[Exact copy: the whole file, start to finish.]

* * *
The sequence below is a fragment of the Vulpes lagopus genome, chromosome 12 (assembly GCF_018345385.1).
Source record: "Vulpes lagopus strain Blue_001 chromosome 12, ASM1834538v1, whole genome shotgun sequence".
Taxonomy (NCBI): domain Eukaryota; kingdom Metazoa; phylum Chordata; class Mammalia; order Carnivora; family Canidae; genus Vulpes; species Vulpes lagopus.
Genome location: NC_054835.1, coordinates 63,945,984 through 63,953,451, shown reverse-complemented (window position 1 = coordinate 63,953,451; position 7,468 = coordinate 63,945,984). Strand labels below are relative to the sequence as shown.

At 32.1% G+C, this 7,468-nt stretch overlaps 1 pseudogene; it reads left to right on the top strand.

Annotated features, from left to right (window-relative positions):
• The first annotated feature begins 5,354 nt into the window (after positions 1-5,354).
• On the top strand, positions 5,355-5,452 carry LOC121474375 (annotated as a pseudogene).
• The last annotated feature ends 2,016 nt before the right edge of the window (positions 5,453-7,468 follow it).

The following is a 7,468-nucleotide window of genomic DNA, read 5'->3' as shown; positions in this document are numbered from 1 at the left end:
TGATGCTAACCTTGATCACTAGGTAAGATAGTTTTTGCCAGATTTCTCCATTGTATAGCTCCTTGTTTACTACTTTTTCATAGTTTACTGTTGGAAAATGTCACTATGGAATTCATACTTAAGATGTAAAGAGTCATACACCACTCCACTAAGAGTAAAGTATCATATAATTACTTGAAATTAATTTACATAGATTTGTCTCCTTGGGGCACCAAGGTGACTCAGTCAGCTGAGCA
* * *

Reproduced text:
The sequence below is a fragment of the Vulpes lagopus genome, chromosome 12 (assembly GCF_018345385.1).
Source record: "Vulpes lagopus strain Blue_001 chromosome 12, ASM1834538v1, whole genome shotgun sequence".
Taxonomy (NCBI): domain Eukaryota; kingdom Metazoa; phylum Chordata; class Mammalia; order Carnivora; family Canidae; genus Vulpes; species Vulpes lagopus.
Genome location: NC_054835.1, coordinates 63,945,984 through 63,953,451, shown reverse-complemented (window position 1 = coordinate 63,953,451; position 7,468 = coordinate 63,945,984). Strand labels below are relative to the sequence as shown.

At 32.1% G+C, this 7,468-nt stretch overlaps 1 pseudogene; it reads left to right on the top strand.

Annotated features, from left to right (window-relative positions):
• The first annotated feature begins 5,354 nt into the window (after positions 1-5,354).
• On the top strand, positions 5,355-5,452 carry LOC121474375 (annotated as a pseudogene).
• The last annotated feature ends 2,016 nt before the right edge of the window (positions 5,453-7,468 follow it).

The following is a 7,468-nucleotide window of genomic DNA, read 5'->3' as shown; positions in this document are numbered from 1 at the left end:
TGATGCTAACCTTGATCACTAGGTAAGATAGTTTTTGCCAGATTTCTCCATTGTATAGCTCCTTGTTTACTACTTTTTCATAGTTTACTGTTGGAAAATGTCACTATGGAATTCATACTTAAGATGTAAAGAGTCATACACCACTCCACTAAGAGTAAAGTATCATATAATTACTTGAAATTAATTTACATAGATTTGTCTCCTTGGGGCACCAAGGTGACTCAGTCAGCTGAGCA